October 2017 – upcoming London gigs – art pop and stories from Tom O.C Wilson, Eley Williams and Kept Cairns (22nd October); holy electro-noise folk and beats from Jarboe, Father Murphy and Metalogue (23rd October)

17 Oct

Tom O.C. Wilson, 22nd October 2017

Pickled Egg Records presents:
Tom O.C Wilson + Eley Williams + Beetles
Servant Jazz Quarters, 10a Bradbury Street, Dalston, London, N16 8JN, England
Sunday 22nd October 2017, 7.30pm
– information here and here

Until recently operating as Freeze Puppy, Tom O.C. Wilson is now venturing out under his own name with ever-more-intricate and compositionally complex conversational songs, venturing into hitherto unexplored territory between (to pick a few loose examples) Stephen Sondheim, Frank Zappa, Neil Hannon, Django Bates and The Carpenters.

‘Tell A Friend’ – his debut album as himself – is “lovingly crafted, infectiously playful arthouse pop… a frothy, colourful twelve-song collection that pushes the raw materials of pop into dazzlingly surprising shapes, from the polyrhythmic fervour of Give Yourself Some Credit to the Steve Reich-meets-Motown stomp of The Ones. Yet as with similarly cerebrally-minded pop acts such as Field Music, Max Tundra and Dutch Uncles, the intricacy of the music is coupled with an unusually high hooks per-minute quotient — these are songs to sing along to as much as ponder.” While previous records have revelled in a certain literary playfulness, each song on this one is based on Tom’s own life and friendships. It’s in keeping with Tom’s decision not to hide behind kooky project names any longer: he’s never likely to create a standard-issue confessional album, but this is explicitly “a celebration of human interaction” in all its richness. Judging by the tone of start-up single The Ones, it’s predominantly positive.

Tom was originally providing his own support as half of his other band Beetles, but they’ve had to pull out. Fortunately, a more-than-worthy replacement’s been found in the shape of singer-songwriter Kept Cairns, a mysterious pseudonymous friend and fellow traveller from Tom’s Bristol days. His songs (which he himself describes as “gradually accret(ing)” rather than being written) “sketch and explore the unseen world of interiority: mental health, transcendence, relationship breakdown, the limits of communication, ambiguity, time and love.” Generally that’s a recipe for broken-handed strumming and murky lo-fi mumbles; so it’s surprising to find percussive, intricate acoustic guitarwork (recalling Michael Hedges and John Martyn) and carefully-drawn lyrics and vocal lines as crisp as new book pages (detailing complicated and frequently unresolved situations but describing them with an immaculate grace and economy). To see what I mean, you’ll need to take a trip over to his music page: bar a quiet presence on Spotify, he’s so far underground that gigs like these are the only other chance to get the measure of him.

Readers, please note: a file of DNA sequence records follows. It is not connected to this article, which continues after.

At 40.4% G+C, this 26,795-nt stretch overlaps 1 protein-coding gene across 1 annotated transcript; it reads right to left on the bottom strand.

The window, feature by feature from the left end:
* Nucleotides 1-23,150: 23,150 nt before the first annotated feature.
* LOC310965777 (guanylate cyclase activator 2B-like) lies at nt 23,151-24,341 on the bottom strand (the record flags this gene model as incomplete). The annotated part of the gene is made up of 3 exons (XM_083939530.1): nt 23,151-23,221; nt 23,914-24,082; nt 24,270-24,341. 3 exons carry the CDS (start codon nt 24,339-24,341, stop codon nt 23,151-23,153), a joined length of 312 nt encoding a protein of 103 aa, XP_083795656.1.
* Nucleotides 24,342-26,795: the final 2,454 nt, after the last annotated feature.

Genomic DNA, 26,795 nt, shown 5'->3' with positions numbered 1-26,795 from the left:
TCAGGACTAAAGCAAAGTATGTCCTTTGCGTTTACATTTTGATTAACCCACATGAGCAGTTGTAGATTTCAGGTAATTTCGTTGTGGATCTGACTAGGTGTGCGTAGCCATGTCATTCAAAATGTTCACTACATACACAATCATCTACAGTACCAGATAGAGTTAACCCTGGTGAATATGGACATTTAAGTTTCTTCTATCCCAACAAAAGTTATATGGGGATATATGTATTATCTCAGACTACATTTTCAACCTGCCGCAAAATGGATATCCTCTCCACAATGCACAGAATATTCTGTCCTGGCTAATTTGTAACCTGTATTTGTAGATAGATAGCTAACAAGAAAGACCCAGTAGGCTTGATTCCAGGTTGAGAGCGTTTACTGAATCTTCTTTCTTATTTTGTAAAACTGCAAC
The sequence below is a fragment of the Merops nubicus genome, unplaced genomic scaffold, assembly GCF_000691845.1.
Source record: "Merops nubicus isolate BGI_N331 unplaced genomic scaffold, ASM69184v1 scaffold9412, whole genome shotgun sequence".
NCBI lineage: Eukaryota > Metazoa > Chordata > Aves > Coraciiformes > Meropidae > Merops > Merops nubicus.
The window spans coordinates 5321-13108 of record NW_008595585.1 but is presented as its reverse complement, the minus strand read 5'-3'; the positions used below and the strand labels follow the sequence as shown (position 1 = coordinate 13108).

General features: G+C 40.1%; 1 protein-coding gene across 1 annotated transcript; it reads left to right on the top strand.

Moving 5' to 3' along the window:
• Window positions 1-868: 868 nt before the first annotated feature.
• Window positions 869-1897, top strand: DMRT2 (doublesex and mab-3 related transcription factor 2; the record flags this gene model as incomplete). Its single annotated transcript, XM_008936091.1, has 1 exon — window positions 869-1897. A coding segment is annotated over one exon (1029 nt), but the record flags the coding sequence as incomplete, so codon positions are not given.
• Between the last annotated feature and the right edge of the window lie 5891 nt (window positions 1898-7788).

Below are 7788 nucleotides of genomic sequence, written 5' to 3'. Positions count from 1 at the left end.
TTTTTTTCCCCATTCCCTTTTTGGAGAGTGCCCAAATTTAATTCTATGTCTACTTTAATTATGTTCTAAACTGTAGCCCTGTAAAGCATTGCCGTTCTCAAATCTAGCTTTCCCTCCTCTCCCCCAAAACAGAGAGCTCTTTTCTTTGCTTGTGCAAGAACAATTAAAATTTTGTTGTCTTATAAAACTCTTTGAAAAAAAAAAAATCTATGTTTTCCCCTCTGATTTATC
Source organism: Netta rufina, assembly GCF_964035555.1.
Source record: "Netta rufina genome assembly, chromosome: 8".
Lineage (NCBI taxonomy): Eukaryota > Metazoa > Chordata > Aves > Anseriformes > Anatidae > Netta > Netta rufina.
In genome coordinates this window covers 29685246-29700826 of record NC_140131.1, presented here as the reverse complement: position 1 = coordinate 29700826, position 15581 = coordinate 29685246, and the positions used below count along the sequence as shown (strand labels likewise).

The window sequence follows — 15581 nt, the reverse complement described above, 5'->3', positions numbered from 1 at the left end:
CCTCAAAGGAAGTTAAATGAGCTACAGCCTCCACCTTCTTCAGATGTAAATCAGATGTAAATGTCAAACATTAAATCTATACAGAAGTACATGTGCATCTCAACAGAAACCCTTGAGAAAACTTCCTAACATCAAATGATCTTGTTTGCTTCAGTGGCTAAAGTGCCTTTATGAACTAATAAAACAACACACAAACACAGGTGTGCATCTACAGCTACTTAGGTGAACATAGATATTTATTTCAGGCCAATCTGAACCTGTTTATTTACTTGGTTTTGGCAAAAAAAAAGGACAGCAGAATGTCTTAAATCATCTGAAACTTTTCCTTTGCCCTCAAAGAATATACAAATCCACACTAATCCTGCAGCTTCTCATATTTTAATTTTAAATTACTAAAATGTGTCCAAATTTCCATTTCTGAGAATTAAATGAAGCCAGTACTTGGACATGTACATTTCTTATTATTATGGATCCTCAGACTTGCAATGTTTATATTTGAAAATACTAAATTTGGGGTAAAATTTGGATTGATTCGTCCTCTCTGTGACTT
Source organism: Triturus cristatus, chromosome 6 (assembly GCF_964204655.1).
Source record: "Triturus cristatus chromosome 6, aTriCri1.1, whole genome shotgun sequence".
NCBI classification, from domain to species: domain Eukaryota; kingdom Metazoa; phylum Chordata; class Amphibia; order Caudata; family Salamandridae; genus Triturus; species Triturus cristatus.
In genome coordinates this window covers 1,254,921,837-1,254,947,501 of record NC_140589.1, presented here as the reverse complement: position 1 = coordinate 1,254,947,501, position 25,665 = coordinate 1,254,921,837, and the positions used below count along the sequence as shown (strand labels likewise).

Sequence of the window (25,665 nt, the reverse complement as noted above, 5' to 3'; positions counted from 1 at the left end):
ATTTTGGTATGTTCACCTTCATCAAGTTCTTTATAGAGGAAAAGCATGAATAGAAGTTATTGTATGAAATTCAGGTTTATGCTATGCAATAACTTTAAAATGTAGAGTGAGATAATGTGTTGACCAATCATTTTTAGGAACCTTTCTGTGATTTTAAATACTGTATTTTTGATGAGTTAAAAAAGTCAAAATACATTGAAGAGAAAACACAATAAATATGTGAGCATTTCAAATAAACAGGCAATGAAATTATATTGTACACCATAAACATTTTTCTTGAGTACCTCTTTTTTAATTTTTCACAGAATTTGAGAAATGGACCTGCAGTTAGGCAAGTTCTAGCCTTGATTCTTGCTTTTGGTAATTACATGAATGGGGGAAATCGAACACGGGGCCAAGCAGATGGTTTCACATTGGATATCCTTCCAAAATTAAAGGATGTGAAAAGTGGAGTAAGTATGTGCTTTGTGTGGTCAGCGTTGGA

Appropriately for an evening of literary pop, the middle act on the bill is a writer. Eley Williams is an acclaimed prose-poet of confusions, mental transformations and fairytales whose stories sweep across their settings like an investigating light passed over text. Here she is in action:

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The following day, Chaos Theory will be vibrating the rafters as they take over St Pancras Old Church and shake out its more shadowy corners for a particularly ambitious gig. Expect an evening of dark drones and noises, Euro-American cloister-folk and cinematic/industrial music textures, filled with dark-refracted Catholicism and a decidedly ecclesiastical tone.

Jarboe + Father Murphy + Metalogue, 23rd October 2017Chaos Theory Promotions presents:
Jarboe + Father Murphy + Metalogue
St Pancras Old Church, Pancras Road, Camden Town, London, NW1 1UL, England
Monday 23rd October 2017, 8.00pm
-information here and here

From the Chaos Theory blurb:

“Original Swans member Jarboe joins forces with Italian occult propagators of insight-through-terror Father Murphy, as they perform a single set in three parts. Father Murphy will open with their avant-garde dark creations, to be joined by Jarboe to perform their new collaborative EP (which came out on Consouling Sounds on 22nd September). Jarboe will then perform her own material, with Father Murphy providing their own twist to her sounds as her backing band.

“Ambient darkness will be provided before and after the performance by producer Metalogue, who will create a whole new set for the evening and release it as a new album. This will be an experience like no other.”




 

October/November/December 2017 – upcoming British rock gigs – Matt Finucane’s on-off tourprowl (14th October to 17th December various); The Many Few’s album launch in London with Flying Tailor, The Squares, Money And Family and No Direction (2nd November)

9 Oct

I’m less and less inclined to cover anything which could be described as standard indie rock. In spite of that, some things do slip under my guard.